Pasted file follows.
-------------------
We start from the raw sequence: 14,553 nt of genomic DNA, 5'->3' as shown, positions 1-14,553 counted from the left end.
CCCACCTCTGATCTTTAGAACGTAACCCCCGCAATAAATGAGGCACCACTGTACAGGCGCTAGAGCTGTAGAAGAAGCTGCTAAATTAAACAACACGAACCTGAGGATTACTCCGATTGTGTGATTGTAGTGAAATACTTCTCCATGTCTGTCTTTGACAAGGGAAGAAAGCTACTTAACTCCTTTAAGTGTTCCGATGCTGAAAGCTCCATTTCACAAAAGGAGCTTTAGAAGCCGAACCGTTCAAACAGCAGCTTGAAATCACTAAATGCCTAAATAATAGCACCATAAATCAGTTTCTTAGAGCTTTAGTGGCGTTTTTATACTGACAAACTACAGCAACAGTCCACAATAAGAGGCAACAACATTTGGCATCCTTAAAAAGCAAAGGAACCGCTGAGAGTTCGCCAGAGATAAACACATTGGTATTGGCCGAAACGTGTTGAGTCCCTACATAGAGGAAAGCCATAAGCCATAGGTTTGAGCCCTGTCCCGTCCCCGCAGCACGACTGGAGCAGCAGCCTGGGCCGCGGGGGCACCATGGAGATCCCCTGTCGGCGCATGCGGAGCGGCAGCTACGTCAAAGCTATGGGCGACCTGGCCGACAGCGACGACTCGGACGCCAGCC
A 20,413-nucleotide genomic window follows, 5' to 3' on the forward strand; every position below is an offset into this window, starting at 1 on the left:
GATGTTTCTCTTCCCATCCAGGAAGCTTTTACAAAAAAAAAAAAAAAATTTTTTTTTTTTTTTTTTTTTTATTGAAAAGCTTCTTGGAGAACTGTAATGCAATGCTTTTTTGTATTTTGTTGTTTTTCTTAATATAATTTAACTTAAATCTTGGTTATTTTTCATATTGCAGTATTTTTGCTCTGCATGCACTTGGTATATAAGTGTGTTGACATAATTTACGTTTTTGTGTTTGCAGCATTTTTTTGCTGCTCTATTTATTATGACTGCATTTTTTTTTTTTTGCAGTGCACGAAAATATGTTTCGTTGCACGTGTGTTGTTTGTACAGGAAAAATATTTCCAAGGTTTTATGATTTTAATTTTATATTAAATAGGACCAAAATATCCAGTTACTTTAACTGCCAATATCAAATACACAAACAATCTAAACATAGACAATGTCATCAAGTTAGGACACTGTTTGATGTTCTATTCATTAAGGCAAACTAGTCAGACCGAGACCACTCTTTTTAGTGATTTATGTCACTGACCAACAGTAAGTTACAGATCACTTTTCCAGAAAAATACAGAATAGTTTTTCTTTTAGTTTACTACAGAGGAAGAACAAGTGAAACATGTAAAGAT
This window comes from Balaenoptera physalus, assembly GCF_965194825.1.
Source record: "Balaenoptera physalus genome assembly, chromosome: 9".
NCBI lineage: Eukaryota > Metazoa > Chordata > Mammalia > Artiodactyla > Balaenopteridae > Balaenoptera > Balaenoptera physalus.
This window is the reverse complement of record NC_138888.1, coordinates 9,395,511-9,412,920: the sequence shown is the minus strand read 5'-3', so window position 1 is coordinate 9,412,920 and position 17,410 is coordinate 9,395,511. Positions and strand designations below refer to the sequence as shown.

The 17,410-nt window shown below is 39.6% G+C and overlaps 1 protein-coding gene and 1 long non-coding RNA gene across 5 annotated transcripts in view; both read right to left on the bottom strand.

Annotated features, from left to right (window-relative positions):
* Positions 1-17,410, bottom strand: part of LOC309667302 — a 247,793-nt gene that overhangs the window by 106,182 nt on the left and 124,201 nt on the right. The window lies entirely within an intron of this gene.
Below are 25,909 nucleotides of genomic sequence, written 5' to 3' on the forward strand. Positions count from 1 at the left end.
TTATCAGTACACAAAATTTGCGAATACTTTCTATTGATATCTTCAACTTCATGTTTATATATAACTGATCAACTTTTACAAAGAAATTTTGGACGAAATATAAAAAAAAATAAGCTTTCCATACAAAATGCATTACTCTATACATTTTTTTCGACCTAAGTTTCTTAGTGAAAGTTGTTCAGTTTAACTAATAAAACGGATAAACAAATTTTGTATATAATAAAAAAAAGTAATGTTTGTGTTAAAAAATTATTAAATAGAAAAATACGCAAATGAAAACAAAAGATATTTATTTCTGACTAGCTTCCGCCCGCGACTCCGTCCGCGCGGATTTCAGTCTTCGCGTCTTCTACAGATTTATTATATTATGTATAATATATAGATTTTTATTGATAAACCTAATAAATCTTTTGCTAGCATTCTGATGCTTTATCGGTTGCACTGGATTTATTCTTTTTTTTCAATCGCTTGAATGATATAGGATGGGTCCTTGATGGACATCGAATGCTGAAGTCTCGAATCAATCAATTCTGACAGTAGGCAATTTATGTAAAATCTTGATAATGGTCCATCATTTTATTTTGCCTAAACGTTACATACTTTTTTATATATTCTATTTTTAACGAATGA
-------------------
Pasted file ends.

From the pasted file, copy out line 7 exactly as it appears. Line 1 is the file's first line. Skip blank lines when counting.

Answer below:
NCBI lineage: Eukaryota > Metazoa > Chordata > Mammalia > Artiodactyla > Balaenopteridae > Balaenoptera > Balaenoptera physalus.